“On-Call” Employees in California

Some Workers Must be Paid for Waiting

Patience is a virtue, but it may also be a business cost.  Depending on the circumstances, a company may be required to pay an hourly employee waiting for the call to come to work.  California and federal law recognize the various distinct situations:

On-Premises Standby:  An employee required to remain on a business’s premises after-hours to protect against crime or potential emergencies must be paid for all such time.  This is true even if the worker is idle.  Where any working hours count as daily or weekly overtime, care must be taken to ensure the proper compensation rate such extra hours. There are sometimes complicated formulas that come into play here.

Uncontrolled Standby: An on-call employee required to respond to an employer’s request return to work at any time, 24/7, but not restricted in any manner on off-work activities, response time, or location does not need to be paid as he or she is not considered under the control of the employer for those wide-open standby hours.

Controlled Standby: On the other hand, if an employee’s activities or location are sufficiently restricted during the off-hours, the employer is considered to have control of the employee and, therefore, must pay for the waiting time.  Such “controlled standby” restrictions include: (1) geographical restrictions on employee’s movements; (2) required response time; (3) required readiness standards (no degree of alcoholic consumption for instance); and (4) the extent the employer’s policy would otherwise impact on personal activities during the on-call time (for example, no travel to a zone where there is no cell phone coverage).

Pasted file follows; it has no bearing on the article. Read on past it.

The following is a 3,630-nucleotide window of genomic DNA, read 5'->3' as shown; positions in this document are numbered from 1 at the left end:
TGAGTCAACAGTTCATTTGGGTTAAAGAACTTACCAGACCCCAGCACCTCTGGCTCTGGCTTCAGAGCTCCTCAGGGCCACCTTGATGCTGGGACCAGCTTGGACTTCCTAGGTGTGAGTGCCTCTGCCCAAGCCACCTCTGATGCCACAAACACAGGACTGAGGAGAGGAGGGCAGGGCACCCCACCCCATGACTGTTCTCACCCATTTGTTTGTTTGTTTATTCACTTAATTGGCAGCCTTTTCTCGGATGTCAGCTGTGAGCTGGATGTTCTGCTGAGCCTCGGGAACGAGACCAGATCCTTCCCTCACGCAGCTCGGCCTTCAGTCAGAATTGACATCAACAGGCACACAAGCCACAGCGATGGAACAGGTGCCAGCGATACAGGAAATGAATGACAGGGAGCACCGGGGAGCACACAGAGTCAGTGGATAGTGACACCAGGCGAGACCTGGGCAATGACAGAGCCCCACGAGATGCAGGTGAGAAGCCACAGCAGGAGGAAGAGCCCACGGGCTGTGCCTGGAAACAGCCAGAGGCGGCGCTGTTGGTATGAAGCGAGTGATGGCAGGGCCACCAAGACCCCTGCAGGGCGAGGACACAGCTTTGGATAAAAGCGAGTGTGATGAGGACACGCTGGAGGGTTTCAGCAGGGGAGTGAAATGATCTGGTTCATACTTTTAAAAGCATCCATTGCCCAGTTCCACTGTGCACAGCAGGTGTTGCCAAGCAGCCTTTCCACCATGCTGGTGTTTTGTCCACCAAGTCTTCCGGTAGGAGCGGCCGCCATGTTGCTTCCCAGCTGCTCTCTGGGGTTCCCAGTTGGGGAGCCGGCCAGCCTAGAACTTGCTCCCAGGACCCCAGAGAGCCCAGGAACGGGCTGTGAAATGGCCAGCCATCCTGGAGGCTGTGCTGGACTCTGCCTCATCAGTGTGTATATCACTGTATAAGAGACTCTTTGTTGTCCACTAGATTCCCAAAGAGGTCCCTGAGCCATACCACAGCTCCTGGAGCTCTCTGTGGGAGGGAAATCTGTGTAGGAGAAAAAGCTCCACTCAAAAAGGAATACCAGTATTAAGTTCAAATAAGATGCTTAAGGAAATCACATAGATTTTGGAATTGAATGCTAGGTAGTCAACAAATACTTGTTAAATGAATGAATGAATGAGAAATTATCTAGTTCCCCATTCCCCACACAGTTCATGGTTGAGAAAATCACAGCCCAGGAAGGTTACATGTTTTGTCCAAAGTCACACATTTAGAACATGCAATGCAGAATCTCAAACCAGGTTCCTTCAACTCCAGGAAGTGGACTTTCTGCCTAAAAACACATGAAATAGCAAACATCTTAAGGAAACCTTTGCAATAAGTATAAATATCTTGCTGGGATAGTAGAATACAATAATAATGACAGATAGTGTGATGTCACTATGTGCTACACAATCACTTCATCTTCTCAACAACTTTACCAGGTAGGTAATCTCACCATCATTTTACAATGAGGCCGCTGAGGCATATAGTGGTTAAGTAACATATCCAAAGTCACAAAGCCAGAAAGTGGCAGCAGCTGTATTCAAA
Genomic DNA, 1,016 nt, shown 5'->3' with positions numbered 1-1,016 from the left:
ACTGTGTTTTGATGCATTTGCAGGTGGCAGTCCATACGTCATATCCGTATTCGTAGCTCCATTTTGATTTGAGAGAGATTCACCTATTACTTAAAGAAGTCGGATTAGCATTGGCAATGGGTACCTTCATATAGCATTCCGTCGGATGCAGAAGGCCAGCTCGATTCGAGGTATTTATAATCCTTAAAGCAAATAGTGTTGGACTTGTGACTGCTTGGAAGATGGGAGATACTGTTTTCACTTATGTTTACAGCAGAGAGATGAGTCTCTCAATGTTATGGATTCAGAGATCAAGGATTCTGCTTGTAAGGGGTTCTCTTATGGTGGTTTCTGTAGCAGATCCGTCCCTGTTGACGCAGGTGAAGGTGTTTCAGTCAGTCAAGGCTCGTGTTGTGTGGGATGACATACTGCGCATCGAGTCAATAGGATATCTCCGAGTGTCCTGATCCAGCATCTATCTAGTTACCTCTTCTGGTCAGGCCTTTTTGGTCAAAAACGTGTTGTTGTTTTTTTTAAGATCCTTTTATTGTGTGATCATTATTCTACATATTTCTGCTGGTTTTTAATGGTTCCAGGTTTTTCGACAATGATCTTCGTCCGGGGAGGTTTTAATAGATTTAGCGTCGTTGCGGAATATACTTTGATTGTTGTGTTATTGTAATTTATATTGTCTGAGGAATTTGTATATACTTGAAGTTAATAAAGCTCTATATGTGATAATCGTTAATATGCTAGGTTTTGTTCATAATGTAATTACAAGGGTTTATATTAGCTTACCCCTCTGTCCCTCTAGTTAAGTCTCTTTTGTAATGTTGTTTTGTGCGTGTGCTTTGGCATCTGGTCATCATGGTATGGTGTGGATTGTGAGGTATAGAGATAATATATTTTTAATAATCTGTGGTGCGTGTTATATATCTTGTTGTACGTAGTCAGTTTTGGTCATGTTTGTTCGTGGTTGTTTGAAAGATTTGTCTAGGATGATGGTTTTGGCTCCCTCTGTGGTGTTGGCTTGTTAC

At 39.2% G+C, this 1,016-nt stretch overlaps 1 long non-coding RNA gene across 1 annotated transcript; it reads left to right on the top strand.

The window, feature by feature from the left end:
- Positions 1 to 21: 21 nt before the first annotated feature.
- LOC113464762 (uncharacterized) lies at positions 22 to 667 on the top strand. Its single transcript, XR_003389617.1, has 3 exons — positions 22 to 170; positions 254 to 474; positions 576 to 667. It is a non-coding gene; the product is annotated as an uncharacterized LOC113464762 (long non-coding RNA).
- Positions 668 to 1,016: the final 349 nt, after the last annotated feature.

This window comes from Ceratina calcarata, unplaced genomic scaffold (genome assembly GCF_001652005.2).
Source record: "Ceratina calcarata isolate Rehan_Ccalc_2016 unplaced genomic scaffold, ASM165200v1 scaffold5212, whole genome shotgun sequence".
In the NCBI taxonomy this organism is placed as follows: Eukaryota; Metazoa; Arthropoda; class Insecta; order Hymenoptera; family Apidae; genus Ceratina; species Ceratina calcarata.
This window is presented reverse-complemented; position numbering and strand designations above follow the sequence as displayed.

There are other factors once a worker is contacted for work during his or her off-hours.  For instance, a business must compensate an hourly employee for all time spent responding to an off-hours question or emergency via phone, text, email, or other communication channel.  In California, once an employee arrives to the business facility for work, “reporting time” requirements kick in and a minimum of 2 hours of pay is required.

These are just some of the basics.  Seek a knowledgeable employment lawyer for more detailed question and answer.

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